- This is done by constantly monitoring the coordination of the left and right hand as well as the angle of the index fingers. The strips need to be cut at least 2cm deep in order to have a firm grip and separate each layer properly.
- Another point is to use two hands to separate the layers.
- First, use the thumb and index finger of the left hand to grip the 4 bottom layers while using the thumb and index finger of the right hand to strip the 5th layer and using both the middle and pinky finger to control the direction.
- Once the 5th layer is stripped, put the 1st strip in between the index and middle finger of the left hand, the 2nd strip between the middle and ring finger, 3rd strip between the ring and the pinky finger and the last strip between the thumb and index finger. The bottom part of the strip is held by the right hand. A concurrent movement of the left hand descending and the right hand ascending will separate the strips.
*The strips can even be translucent, if expertly handled.
7. Classifying and grouping the strips by colour.
B) Secondary Process
The bamboo strips will then be bleached. These are some methods listed below.
1. Sulphur Smoking Method
a. The bamboo strips are covered with a plastic bag.
b. Sulphur is burnt in a dish or container of sorts. It is then covered to let it smoke.
c. It is then put under the plastic bag with the bamboo strips immediately.
d. The plastic sheet is sealed with mud and it is smoked for about 12 hours.
e. After that, the sheet is opened and the smoke fanned away.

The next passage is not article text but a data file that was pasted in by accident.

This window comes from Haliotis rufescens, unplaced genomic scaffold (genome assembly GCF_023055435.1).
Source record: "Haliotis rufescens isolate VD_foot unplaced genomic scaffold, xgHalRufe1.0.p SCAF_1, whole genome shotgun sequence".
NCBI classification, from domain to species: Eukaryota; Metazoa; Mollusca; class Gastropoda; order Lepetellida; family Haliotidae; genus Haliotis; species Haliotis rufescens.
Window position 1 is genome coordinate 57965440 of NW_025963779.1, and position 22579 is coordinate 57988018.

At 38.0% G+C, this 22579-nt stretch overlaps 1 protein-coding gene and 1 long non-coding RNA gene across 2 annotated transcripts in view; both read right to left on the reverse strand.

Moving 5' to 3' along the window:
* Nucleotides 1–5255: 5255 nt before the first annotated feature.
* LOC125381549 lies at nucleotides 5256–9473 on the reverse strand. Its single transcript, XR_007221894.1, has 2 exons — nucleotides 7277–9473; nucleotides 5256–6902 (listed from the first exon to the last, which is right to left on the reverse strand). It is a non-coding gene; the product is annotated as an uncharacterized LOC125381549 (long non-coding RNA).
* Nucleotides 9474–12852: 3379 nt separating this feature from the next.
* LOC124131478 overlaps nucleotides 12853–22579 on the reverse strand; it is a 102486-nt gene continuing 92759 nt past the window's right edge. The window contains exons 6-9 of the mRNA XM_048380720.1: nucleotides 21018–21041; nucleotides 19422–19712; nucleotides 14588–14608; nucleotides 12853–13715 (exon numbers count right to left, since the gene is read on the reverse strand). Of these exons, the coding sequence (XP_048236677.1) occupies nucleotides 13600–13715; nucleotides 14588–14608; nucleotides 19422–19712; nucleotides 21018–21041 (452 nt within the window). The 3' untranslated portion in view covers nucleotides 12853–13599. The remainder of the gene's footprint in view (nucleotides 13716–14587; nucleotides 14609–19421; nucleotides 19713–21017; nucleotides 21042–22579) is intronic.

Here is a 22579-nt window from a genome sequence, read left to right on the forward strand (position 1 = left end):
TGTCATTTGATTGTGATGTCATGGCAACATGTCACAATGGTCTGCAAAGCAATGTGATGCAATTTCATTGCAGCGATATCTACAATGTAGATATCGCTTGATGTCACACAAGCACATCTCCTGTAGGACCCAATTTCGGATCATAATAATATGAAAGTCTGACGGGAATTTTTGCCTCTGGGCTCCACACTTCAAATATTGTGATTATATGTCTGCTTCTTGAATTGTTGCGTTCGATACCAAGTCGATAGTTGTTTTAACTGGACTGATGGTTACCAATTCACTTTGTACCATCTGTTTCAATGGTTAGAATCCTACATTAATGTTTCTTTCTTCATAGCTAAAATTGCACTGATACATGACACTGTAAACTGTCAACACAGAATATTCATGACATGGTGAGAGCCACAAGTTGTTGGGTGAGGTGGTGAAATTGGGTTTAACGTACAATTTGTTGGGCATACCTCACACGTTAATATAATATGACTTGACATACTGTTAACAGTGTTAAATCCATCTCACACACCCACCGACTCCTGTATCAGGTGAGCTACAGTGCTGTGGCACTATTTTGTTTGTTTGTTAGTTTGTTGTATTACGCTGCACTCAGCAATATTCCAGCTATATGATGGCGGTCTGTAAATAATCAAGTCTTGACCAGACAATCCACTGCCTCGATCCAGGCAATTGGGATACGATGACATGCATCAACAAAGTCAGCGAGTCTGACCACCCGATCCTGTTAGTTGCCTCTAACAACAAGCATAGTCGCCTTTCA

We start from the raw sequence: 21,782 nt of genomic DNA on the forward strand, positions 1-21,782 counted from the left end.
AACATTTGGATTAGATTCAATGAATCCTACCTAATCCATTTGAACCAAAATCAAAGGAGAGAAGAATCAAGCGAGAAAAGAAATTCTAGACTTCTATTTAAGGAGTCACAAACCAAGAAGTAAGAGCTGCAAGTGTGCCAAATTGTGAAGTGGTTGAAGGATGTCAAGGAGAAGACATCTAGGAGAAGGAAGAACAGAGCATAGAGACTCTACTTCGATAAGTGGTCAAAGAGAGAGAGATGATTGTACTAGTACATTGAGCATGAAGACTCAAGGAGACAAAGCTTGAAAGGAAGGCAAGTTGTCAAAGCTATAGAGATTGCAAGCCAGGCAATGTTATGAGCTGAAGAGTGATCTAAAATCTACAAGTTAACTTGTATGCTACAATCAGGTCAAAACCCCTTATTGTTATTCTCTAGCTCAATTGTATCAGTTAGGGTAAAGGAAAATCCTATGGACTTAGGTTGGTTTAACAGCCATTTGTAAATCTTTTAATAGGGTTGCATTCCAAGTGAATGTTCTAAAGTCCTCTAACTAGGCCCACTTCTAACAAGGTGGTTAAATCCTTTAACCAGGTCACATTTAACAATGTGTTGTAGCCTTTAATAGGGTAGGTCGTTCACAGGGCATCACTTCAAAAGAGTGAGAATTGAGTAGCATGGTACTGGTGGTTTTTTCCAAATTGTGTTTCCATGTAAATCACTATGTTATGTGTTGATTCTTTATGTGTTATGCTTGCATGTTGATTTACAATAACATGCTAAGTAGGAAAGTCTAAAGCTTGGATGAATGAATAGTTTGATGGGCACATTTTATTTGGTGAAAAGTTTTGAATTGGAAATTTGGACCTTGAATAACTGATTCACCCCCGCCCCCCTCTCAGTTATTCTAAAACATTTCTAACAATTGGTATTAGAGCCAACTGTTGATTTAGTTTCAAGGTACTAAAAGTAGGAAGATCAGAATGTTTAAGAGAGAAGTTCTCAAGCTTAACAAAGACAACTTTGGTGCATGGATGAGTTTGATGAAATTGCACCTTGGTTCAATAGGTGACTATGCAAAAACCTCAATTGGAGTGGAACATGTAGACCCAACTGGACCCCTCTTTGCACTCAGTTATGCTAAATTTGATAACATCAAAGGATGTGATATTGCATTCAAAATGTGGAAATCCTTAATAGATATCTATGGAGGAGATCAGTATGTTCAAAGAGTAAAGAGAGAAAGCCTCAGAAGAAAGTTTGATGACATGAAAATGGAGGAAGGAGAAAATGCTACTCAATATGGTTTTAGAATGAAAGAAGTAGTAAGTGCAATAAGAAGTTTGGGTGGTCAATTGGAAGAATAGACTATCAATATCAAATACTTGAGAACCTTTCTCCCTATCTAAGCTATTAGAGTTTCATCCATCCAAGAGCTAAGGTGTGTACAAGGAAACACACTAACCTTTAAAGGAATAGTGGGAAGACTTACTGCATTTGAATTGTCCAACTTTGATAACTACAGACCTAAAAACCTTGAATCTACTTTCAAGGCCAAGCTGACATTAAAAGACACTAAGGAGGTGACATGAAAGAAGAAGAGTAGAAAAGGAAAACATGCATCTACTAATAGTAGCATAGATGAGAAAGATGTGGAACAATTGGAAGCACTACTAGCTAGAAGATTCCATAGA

*There are 3 factors that will affect the final result: the amount of area covered by the plastic sheet, the amount of smoke emitted by the sulphur and the amount of bamboo strips smoked.
2. Hydrogen Peroxide Soaking Method
a. A solution of 30% Hydrogen Peroxide (H2O2) is mixed with water at a ratio of 1:2.
b. The bamboo strips are dipped into the mixture and soaked for about 24 hours. Bricks are used to prevent them from floating.
c. After 24 hours, the strips are washed with water and dried in a shaded area.
3. Hydrogen Peroxide Boiling Method
a. A solution of 30% Hydrogen Peroxide is mixed with water at a ratio of 1:3.
b.The bamboo strips are boiled in the mixture for 30 minutes or until fully bleached. Bricks are used to prevent the strips from floating as this hampers the bleaching process.
c. During the boiling process, the strips are turned over twice to ensure both sides are evenly bleached.
d. Once boiled, the bleach is washed with water and dried in a shaded area.
How are our frames made?
The method of weaving patterns using bamboo is similar to using a loom, where there is a “warp” (lengthwise strips) and a “weft” (strips to go through the lengthwise strips). Most are done using an “under and over” method, whereby the strip goes over one or a few strips and then another.
Our frames utilize the Twill Weave in the Bamboo Weave frame and the herringbone weave in our Bamboo Zigzag frame. In our Bamboo frame, each fine strip is glued next to each other before a frame held together with bamboo twine is pasted on top. A torch is used to burn off any excess fibre. Our Bamboo Dot frame uses bamboo sticks, which are the ‘branches’ of the bamboo. They are cut diagonally, dried and glued onto the frame. Each cylinder is uniform in its shape yet each holds their own unique personality. Finally, each frame is carefully varnished with a sustainable eco-friendly resin for protection.
Simple yet sophisticated, each frame is truly one of a kind in their unique beauty.